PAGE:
When I bought a new personal computer last year, I didn’t want to use the Windows operating system that came with it as my primary computing environment. So I installed the Ubuntu version of the GNU/Linux operating system, which offers more freedom and functionality in ways that matter to me.
But when I recently bought a used Samsung mobile phone and tried to replace the bloated, privacy-invading system that comes standard with Samsung’s Android devices, I ran into all kinds of trouble. Why? Because Samsung and Sprint, the carrier that handles voice and data for that phone, have decided they—not I—will retain ultimate control over the device I purchased. Oh, I can use it, but only in ways they consider permissible.
This is the lockdown method of modern technology, a growing phenomenon that deserves much wider notice—and, for the most part, condemnation. To put it simply, we are being told that we don’t actually own what we buy. (Note: When I talk about “locking” here I’m not referring to the industry’s now-illegal refusal to let customers use their phones on other compatible networks; what I’m discussing here is a different kind of control-freakery.)
Mobile phones may be the most obvious example, but this kind of corporate thinking is spreading. Amazon has yanked books from customers’ Kindle e-readers. The owner of the Keurig one-cup coffee-maker is launching a new model that’s designed to only make coffee using company-approved refills. (The good news is that competitors have already bypassed this system.) My hearing aids can be adjusted only by a specialist who plugs them into a proprietary machine. When Facebook changes the way your news feed operates, reducing visibility of some posts and enhancing others, you take what you get or look for a new social network.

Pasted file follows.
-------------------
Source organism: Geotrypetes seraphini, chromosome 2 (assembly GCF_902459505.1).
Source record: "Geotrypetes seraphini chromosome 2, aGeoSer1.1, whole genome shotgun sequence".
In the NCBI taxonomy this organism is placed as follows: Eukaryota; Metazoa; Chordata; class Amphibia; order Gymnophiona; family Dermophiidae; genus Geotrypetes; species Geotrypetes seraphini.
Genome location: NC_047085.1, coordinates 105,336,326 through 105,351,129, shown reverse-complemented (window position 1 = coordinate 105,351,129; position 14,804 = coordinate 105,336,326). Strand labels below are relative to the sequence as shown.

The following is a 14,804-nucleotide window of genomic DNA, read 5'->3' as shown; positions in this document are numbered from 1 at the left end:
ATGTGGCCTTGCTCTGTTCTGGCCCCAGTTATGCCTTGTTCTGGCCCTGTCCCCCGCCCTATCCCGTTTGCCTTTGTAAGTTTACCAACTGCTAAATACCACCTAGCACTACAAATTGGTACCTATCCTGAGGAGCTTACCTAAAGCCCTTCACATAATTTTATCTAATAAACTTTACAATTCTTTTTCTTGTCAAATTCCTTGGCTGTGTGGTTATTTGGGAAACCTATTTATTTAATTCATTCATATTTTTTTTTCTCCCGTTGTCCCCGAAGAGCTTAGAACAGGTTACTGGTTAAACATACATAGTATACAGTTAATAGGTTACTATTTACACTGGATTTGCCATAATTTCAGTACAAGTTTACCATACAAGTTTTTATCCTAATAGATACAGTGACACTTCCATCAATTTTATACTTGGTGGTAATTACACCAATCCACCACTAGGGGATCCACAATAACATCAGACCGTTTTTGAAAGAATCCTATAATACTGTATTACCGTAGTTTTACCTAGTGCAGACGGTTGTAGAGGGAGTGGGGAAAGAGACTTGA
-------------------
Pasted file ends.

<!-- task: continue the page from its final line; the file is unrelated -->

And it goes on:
These are just a few examples of a much wider phenomenon as more of what we use is centralized and/or remotely configurable. It’s a ratchet process, an ever-tighter locking down of once-free (as in freedom)—or at least freer—technology and communications. In an arms race with big companies the average user will lose.
In the case of the phone, I’d purchased a Samsung Galaxy S III, a model that is several years old now but more than good enough as a basic smartphone, at least in its hardware specifications. The device has been popular in the Android hacker community, where people modify devices; I’m not the only one who wants to remove the many unnecessary apps and other software that Samsung and Sprint (and other major carriers) load onto many smartphones. As you’d expect, a cottage industry has sprung up to help customers remove this junk and keep the good stuff.
I wanted to go further: replace the operating system entirely with an open-source alternative called CyanogenMod. Think of it as Google’s basic Android system without the third-party crapware but with some useful enhancements, most notably privacy options that actually mean something.
Once, this was relatively straightforward. But according to the technical experts who populate sites like the excellent XDA Developers hacker site and forum, Samsung and the carriers issued an operating system upgrade to the original Galaxy S III last year. Some of the changes, such as patching security holes, were useful. But another part of the update modified what’s called the “bootloader”—software that checks the system at startup (boot up) and tells the phone what to do next. In this case, it essentially tells the phone not to allow any operating system to load unless it’s the authorized one.